- Any IPv4 prefix in range 10.0.10.0/24 that is learned from BGP is to be imported into OSPF as E1 route with metric 100;
- Any IPv4 prefix in range IPv4 prefix 10.0.20.0/24 that is learned from ISIS is to be imported into OSPF with tag 1234;
- Any IPv4 prefix in range IPv4 prefix 10.0.30.0/24 that is learned from ISIS is not to be imported into OSPF;
- Any IPv4 prefix in range 10.0.0.0/16 that is learned from any routing protocol with prefix length 16-32 is to be redistributed into OSPF LSDB;
- All other prefixes are denied;
The task seems to be long, but it isn’t too complex. Let’s take a look into necessary configuration at our vendors of choice:
|Nokia (Alcatel-Lucent) SR OS||Cisco IOS XR|
A:SR1>edit-cfg# candidate view
The first point that you definitely spot is how sources of routes redistribution are configured. In Nokia (Alcatel-Lucent) SR OS you have single policy that covers everything, whereas in Cisco IOS XR (as well as Cisco IOS/IOS XE/NX-OS) you always define exact source of distribution and apply policy to that particular routing source. Both these logics have solid ground in my opinion:
- Nokia makes the control easier as you need to check and/or change the single policy;
- Cisco provides more reliable control as you always know from which particular protocol you do want to import something;
This difference is obvious in the realization of the 4th task. In Nokia (Alcatel-Lucent) SR OS we just configure and apply to the rule the prefix-list without mentioning routing protocol. In Cisco IOS XR we configure the same rule two times (one per routing policy). If we SR2 will somehow now about any new prefix in 10.0.0.0/16 range (like new configured interface, static route, ISIS, BGP, RIP, whatever else), it will distribute it to the peers, whereas Cisco IOS XR will distribute further prefixes learned only through BGP or ISIS.
But for the sake of completeness, we can achieve the same level of control in Nokia by splitting rule 40 into two new. Was:
A:SR1>edit-cfg# candidate view
A:SR1>edit-cfg# candidate view
Back to our configuration. There is one interesting moment in the configuration of Cisco IOS XR route-policies that is variables. Pay attention to the configuration of the route policy RP_BGP_TO_OSPF. You see that I put in brackets some name, which is used later in the script itself. It gives me possibility to use such route-policy in different contexts just by changing value that I put to this argument.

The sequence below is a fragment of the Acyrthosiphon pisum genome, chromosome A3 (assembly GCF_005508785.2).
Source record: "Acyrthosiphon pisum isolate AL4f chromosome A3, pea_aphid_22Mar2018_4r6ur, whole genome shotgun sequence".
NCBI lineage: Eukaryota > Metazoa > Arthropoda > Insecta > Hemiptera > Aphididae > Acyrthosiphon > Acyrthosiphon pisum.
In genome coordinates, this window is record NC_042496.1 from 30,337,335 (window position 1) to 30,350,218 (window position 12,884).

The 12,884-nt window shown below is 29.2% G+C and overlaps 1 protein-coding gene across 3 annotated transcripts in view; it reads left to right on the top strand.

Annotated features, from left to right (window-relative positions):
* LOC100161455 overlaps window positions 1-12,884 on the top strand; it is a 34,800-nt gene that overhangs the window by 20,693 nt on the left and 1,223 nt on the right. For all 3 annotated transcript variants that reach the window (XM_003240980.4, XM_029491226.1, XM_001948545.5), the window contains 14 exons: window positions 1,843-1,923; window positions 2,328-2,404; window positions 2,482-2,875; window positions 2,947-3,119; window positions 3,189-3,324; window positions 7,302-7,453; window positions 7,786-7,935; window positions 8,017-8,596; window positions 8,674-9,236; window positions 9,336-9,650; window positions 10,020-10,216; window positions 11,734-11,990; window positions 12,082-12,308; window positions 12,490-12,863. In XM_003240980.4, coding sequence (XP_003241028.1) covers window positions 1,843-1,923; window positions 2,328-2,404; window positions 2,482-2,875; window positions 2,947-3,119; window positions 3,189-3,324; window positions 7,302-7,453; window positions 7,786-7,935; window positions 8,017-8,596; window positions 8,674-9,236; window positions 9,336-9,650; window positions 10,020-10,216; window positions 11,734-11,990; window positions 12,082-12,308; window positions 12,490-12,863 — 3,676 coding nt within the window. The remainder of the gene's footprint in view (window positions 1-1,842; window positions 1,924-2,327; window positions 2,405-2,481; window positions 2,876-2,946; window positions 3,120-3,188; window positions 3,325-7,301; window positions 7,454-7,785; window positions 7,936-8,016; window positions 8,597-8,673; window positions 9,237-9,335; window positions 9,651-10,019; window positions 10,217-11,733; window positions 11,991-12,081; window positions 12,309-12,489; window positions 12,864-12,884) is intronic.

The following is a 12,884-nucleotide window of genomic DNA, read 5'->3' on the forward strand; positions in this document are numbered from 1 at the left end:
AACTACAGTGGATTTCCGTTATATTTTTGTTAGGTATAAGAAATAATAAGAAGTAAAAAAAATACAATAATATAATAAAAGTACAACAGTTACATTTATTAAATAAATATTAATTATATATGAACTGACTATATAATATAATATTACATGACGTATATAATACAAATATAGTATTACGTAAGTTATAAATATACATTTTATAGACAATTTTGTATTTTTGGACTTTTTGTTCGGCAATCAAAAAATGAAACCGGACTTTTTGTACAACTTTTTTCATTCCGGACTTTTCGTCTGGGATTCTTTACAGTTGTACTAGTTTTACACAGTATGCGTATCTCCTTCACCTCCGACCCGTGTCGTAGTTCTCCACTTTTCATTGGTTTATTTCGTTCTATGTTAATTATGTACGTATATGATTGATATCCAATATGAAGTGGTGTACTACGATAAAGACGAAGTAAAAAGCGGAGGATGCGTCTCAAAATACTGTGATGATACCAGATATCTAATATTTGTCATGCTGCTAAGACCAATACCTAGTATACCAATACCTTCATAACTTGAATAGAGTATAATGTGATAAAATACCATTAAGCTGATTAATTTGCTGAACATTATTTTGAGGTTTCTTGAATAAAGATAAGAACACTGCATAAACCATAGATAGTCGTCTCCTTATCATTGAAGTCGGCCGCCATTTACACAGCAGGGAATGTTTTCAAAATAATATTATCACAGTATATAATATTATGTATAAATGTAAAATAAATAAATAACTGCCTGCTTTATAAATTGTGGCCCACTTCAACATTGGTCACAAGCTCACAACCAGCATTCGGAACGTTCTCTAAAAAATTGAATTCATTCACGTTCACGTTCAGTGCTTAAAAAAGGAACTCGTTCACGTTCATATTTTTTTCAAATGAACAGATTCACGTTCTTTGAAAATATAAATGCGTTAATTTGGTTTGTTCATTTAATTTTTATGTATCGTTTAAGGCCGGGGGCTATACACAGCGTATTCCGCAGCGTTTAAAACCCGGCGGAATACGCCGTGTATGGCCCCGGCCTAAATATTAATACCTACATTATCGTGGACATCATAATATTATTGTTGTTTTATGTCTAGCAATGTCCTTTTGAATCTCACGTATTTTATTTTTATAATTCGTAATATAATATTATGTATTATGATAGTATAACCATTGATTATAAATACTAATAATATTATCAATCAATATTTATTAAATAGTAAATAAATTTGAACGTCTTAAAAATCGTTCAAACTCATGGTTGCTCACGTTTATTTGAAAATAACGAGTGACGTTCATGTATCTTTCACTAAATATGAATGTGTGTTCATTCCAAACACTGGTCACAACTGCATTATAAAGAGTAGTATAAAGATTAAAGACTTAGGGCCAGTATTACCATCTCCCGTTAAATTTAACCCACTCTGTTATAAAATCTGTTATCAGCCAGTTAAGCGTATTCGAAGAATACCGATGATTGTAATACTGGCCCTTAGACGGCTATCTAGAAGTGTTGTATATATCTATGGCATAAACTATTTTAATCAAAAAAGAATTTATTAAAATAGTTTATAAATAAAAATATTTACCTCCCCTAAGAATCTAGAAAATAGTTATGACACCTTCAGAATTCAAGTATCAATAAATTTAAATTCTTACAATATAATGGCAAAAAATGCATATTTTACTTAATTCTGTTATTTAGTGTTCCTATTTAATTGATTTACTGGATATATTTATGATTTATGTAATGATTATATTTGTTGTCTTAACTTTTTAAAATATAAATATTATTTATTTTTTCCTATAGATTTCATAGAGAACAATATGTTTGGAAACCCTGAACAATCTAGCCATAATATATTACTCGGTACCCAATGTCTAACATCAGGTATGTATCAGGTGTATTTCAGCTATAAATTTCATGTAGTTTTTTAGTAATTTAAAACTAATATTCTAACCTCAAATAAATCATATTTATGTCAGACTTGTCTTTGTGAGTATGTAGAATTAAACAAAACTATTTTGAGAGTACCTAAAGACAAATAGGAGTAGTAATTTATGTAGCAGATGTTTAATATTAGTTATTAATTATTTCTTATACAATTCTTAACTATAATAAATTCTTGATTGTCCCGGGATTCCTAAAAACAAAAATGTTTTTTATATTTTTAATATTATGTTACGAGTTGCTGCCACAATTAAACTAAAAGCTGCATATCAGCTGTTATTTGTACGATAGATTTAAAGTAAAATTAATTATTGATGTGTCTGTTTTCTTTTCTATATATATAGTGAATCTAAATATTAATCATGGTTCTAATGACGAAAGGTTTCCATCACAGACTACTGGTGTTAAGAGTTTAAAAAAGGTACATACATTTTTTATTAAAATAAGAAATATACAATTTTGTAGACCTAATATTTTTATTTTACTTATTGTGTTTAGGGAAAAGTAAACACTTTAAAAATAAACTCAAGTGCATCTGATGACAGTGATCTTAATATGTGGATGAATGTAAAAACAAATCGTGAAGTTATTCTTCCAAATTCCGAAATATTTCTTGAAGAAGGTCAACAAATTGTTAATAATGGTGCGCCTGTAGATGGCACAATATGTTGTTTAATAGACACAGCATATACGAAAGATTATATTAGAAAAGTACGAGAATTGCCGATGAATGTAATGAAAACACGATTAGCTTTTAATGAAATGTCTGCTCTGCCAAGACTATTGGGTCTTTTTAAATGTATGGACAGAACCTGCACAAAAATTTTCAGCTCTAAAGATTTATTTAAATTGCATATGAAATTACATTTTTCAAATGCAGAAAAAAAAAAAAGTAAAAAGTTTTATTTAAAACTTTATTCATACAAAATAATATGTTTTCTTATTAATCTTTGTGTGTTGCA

Let’s check, if we see at Cisco IOS XR router XR3 routes, which are exported at SR2:
RP/0/0/CPU0:XR3#show route ipv4 ospf
At a glance all of the required routes are being received. Let’s start by checking the details. IPv4 prefix 10.0.10.1/32 is redistributed with OSPF metric type E1 and metric value 100 ( you see metric 101 which is redistributes metric 100 and 1 is metric from XR3 to SR2).
I haven’t adjusted reference-bandwidth for OSPF between Nokia (Alcatel-Lucent) SR OS and Cisco IOS XR, though un production it’s necessary (link).
The next IPv4 prefix 10.0.20.1/32 should have tag 1234, which it has:
RP/0/0/CPU0:XR3#show route ipv4 10.0.20.1/32
As there were no interesting changes in IPv4 route 10.0.40.1/32 during redistribution, for us it’s just enough to see that it exists in the routing table.
Let’s check Nokia (Alcatel-Lucent) SR OS side that is SR2 in this case:
*A:SR2# show router route-table protocol ospf
It’s not possible to define the route type and its parameters from the routing table so let’s see directly into LSA:
*A:SR2# show router ospf database type external 10.0.10.4 detail
Here are the configuration files with what result our lab findings: final_sr2 final_sr1 final_xr4 final_xr3
The devil is hidden in the details. I can also add that in the network world the devil is hidden the default behaviour.
When we don’t define any parameters for export of the route into OSPF, the following is happens:
- Nokia (Alcatel-Lucent) SR OS sets metric-type as E2 and copies original metric from route-table to be distributes in LSA5.
- Cisco IOS XR also sets metric-type as E2, but it sets metric value to 1 for routes originated from BGP and 20 for routes originated from all other routing protocols.
You will come to these results if will play with metric at Nokia (Alcatel-Lucent) SR OS side and redistribution sources at Cisco IOS XR. Based on this I always recommend to minimize the amount of default values and manually define all the parameters. Especially it’s important in multi-vendor scenarios
As I’ve said in the very beginning, route policies are one of the most important tool that is used in many different tasks in the router. Sometimes it’s mandatory, sometimes it’s optional, but in all the cases it gives you flexibility if you understand how it to deal with it. In the next article we’ll talk about policies in BGP in details. Take care and good bye!